The same morning in July when President Donald Trump had his fateful call with Ukraine’s president, White House officials were working behind the scenes to impose the freeze sought by the president on military assistance to Ukraine, reviewing the legal wording they would use to implement the hold, emails released late Tuesday night show.

The emails were released as a result of a Freedom of Information lawsuit, even as the Senate was rejecting a series of resolutions introduced by Democrats intended to force the disclosure of some of these same materials from the White House’s Office of Management and Budget and other agencies involved in the aid freeze.

The 192 pages of documents, released just before a midnight deadline to nonprofit group American Oversight, do not contain major new revelations in terms of the participants in the aid freeze or the sequence of events beyond what had been detailed by The New York Times in the last month based on interviews and documents.

But it does offer new evidence of the friction between the Defense Department and the White House as the aid freeze dragged on through the summer, and the confusion and surprise when members of Congress, including some prominent Republicans, learned that the military assistance to Ukraine had been held up.

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An aide to Sen. Rob Portman, R-Ohio, who is a member of the Senate Armed Services Committee and a leader of a group that promotes Ukraine’s interests in the Senate, wrote Aug. 23 to Michael Duffey, a political appointee from the Office of Management and Budget who instituted the freeze.

The aide noted that Portman “is very interested in ensuring Ukraine has the military capabilities it needs to defend itself against Russian aggression,” adding that “I would appreciate if you could lay out for me the reason behind the OMB hold and what the process is for getting the funding released.”


Calls and emails for an explanation also had come in from Sen. James Inhofe, R-Okla. and chairman of the Senate Armed Services Committee, and Rep. Mac Thornberry, R-Texas and ranking member of the House Armed Services Committee, emails show.

White House aides, in the documents, did not offer an explanation for the aid freeze and instead simply worked to figure out who should respond.

The friction with the Pentagon was obvious in email exchanges between the Office of Management and Budget and a senior Pentagon official, Elaine McCusker, a deputy under the secretary of defense who oversees spending.

On Aug. 20, Duffey wrote to McCusker to notify her that the aid freeze was going to be extended again, long past the deadline when the Pentagon had said it needed the hold to be lifted if it was going to be able to spend all of the money before the end of the fiscal year Sept. 30.

“It is our intent to add the following footnote to the Ukraine apportionment this afternoon to take effect immediately,” Duffey said in his email to McCusker, explaining the technical process the White House was using to impose the aid freeze.

“Mike,” McCusker wrote back several hours later to Duffey and other senior officials at the Office of Management and Budget, “Seems like we continue to talk (email) past each other a bit. We should probably have a call.”


William Castle, principal deputy general counsel at the Pentagon, got involved in the debate, reaching out to the budget office’s top lawyer at McCusker’s request to question him on the hold. Mark Paoletta, general counsel at budget office, sent a lengthy response.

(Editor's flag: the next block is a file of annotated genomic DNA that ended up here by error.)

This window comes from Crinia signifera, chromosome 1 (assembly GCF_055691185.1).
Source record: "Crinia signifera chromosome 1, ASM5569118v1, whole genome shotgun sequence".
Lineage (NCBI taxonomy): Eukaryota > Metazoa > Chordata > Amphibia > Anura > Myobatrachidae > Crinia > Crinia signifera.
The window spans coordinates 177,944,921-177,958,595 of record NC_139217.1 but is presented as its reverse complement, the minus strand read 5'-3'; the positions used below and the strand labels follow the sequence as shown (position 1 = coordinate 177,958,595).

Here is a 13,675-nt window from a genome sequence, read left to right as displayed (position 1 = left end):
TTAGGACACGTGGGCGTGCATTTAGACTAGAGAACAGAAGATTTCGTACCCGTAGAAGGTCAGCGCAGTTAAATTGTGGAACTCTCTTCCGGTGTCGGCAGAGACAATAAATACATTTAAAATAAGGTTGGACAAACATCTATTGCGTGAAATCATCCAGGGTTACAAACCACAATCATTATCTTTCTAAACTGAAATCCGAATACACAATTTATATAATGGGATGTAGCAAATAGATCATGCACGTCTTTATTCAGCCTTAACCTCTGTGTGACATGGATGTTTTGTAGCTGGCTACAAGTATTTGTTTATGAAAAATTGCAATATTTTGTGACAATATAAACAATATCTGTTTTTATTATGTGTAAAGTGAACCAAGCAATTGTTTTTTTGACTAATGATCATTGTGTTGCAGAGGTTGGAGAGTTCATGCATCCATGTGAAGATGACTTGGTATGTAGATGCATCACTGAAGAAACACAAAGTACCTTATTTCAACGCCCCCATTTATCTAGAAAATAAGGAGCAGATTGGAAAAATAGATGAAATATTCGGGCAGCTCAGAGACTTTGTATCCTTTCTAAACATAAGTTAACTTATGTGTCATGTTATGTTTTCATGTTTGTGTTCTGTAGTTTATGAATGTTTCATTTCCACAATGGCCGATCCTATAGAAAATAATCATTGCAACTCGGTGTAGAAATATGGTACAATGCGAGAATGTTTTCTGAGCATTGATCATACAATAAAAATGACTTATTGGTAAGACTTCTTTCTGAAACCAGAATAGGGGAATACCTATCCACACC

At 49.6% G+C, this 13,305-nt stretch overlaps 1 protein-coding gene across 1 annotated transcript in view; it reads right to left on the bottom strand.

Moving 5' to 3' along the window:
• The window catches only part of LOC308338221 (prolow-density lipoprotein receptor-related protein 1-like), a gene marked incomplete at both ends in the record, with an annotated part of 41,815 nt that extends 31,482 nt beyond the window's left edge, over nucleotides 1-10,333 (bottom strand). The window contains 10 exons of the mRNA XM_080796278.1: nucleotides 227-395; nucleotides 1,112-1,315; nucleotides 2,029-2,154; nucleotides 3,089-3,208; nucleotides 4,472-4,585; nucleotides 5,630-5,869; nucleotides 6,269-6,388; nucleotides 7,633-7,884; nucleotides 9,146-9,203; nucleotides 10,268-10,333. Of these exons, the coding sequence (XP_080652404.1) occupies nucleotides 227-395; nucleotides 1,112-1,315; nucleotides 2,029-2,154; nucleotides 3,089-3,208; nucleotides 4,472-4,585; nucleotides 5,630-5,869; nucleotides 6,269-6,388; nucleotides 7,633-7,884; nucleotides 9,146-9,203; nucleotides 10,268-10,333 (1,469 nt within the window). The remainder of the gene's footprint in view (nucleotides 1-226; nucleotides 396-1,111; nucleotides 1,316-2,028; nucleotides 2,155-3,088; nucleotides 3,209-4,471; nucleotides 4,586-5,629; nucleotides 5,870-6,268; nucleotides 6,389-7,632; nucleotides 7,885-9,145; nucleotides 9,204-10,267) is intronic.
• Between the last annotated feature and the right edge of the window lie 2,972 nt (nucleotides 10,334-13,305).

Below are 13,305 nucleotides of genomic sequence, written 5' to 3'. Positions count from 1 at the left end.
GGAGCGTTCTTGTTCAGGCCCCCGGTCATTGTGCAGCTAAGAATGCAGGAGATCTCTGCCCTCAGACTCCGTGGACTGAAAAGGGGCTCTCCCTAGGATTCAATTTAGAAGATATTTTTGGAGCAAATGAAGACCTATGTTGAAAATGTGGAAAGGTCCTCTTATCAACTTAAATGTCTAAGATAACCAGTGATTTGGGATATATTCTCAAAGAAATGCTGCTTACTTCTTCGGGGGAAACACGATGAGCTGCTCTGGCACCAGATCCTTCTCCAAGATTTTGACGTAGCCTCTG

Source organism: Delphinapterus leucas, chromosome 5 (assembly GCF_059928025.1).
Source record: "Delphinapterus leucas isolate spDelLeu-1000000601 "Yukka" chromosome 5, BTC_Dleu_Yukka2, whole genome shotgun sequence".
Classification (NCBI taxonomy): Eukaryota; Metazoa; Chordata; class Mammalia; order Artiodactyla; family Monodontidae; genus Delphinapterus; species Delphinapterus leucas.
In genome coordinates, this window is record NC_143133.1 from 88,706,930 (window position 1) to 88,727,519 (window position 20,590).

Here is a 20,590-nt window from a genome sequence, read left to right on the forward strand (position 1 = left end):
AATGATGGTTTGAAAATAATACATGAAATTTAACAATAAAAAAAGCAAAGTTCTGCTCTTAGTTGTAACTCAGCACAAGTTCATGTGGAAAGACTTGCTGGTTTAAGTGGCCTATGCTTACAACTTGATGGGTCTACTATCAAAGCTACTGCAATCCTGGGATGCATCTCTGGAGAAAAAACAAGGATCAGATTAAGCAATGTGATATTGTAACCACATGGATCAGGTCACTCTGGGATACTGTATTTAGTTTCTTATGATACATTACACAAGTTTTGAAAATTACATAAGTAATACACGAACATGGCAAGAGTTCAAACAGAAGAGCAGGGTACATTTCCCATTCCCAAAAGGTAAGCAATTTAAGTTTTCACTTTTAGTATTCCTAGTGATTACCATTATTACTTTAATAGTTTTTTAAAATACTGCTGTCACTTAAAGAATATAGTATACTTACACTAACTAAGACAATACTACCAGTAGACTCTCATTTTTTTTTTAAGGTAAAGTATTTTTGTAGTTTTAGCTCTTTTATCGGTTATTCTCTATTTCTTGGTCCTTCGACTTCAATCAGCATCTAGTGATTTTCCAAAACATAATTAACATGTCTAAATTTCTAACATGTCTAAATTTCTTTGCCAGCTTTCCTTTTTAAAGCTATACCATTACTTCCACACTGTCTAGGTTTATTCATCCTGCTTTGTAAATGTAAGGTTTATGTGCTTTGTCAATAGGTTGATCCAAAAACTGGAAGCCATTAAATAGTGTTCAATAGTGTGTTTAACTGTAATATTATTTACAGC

But other than about a dozen words — the greeting and the closing of the email — the entire contents of the response were blacked out before being released under the Freedom of Information Act suit.

“Hi Scott,” the email said, followed by four large blacked-out areas of text that the White House declined to make public. “Please let me know if you have any questions, Thanks.”

The White House cited a provision of the Freedom of Information Act that allows the federal government to withhold “deliberative communications, the disclosure of which would inhibit the frank and candid exchange of views that is necessary for effective government decision-making.”

The emails from July 25 — the same morning Trump had his phone call with President Volodymyr Zelenskiy of Ukraine and asked him to look into issues related to the 2016 election in the United States and to former Vice President Joe Biden and his son Hunter Biden — show that administration aides were preparing to carry out Trump’s order for the aid freeze.

Trump had first raised the issue in June after he learned the Defense Department was about to release $250 million of military assistance to Ukraine. But it was not until July 25 that the money that had been allocated for the Pentagon was formally frozen, using a legal provision called an apportionment.


“Did GC send the footnote?” Duffey wrote at 9 a.m. July 25, just as the call between Trump and Zelenskiy was getting underway, referring to the agency’s general counsel and a footnote that would be applied to the apportionment document to freeze the funding.

“Mike, here’s the OGC-approved, revised footnote,” Mark Sandy, a career official at the budget office, wrote back to his boss in response to the question that same morning.

About 90 minutes after Trump’s call with Zelenskiy, Duffey told the Pentagon to keep quiet about the aid freeze because of the “sensitive nature of the request,” according to a message released last month by the Defense Department.

The emails released to American Oversight as well as the Center for Public Integrity and details about correspondence shared with the Times have led Democrats in Congress to push the White House to release copies of all these exchanges, without the redactions. The Senate voted repeatedly Tuesday night to block proposals by Democrats to require the release of these documents.